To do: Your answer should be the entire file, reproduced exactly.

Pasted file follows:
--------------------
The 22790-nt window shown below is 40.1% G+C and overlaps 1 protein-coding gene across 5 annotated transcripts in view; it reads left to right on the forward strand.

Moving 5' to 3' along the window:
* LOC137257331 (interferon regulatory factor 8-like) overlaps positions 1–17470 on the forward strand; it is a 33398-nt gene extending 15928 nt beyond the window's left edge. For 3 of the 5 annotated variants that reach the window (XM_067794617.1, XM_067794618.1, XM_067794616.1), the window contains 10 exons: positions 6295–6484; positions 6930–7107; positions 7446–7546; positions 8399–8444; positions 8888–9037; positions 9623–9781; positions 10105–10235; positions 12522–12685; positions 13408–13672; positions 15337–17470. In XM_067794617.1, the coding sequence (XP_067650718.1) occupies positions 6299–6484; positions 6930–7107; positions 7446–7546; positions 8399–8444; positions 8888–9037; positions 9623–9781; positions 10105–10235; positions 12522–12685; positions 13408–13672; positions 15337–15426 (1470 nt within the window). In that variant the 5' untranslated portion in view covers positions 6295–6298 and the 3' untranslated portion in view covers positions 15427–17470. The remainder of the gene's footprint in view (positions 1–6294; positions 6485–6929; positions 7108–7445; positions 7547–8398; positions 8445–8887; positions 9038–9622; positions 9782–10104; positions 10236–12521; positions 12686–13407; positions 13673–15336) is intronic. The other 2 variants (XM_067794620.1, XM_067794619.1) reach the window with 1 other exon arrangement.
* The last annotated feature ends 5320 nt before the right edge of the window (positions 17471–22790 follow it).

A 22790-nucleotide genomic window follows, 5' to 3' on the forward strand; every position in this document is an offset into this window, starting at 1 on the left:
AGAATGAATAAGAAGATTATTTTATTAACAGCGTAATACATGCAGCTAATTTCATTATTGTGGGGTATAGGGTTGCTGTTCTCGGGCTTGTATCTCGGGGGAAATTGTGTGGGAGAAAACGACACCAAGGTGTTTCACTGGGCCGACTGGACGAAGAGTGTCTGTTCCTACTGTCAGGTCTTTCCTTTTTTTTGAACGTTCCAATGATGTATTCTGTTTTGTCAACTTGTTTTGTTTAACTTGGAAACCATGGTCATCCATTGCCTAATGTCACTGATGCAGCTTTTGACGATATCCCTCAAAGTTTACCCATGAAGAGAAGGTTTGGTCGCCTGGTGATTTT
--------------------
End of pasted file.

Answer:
The 22790-nt window shown below is 40.1% G+C and overlaps 1 protein-coding gene across 5 annotated transcripts in view; it reads left to right on the forward strand.

Moving 5' to 3' along the window:
* LOC137257331 (interferon regulatory factor 8-like) overlaps positions 1–17470 on the forward strand; it is a 33398-nt gene extending 15928 nt beyond the window's left edge. For 3 of the 5 annotated variants that reach the window (XM_067794617.1, XM_067794618.1, XM_067794616.1), the window contains 10 exons: positions 6295–6484; positions 6930–7107; positions 7446–7546; positions 8399–8444; positions 8888–9037; positions 9623–9781; positions 10105–10235; positions 12522–12685; positions 13408–13672; positions 15337–17470. In XM_067794617.1, the coding sequence (XP_067650718.1) occupies positions 6299–6484; positions 6930–7107; positions 7446–7546; positions 8399–8444; positions 8888–9037; positions 9623–9781; positions 10105–10235; positions 12522–12685; positions 13408–13672; positions 15337–15426 (1470 nt within the window). In that variant the 5' untranslated portion in view covers positions 6295–6298 and the 3' untranslated portion in view covers positions 15427–17470. The remainder of the gene's footprint in view (positions 1–6294; positions 6485–6929; positions 7108–7445; positions 7547–8398; positions 8445–8887; positions 9038–9622; positions 9782–10104; positions 10236–12521; positions 12686–13407; positions 13673–15336) is intronic. The other 2 variants (XM_067794620.1, XM_067794619.1) reach the window with 1 other exon arrangement.
* The last annotated feature ends 5320 nt before the right edge of the window (positions 17471–22790 follow it).

A 22790-nucleotide genomic window follows, 5' to 3' on the forward strand; every position in this document is an offset into this window, starting at 1 on the left:
AGAATGAATAAGAAGATTATTTTATTAACAGCGTAATACATGCAGCTAATTTCATTATTGTGGGGTATAGGGTTGCTGTTCTCGGGCTTGTATCTCGGGGGAAATTGTGTGGGAGAAAACGACACCAAGGTGTTTCACTGGGCCGACTGGACGAAGAGTGTCTGTTCCTACTGTCAGGTCTTTCCTTTTTTTTGAACGTTCCAATGATGTATTCTGTTTTGTCAACTTGTTTTGTTTAACTTGGAAACCATGGTCATCCATTGCCTAATGTCACTGATGCAGCTTTTGACGATATCCCTCAAAGTTTACCCATGAAGAGAAGGTTTGGTCGCCTGGTGATTTT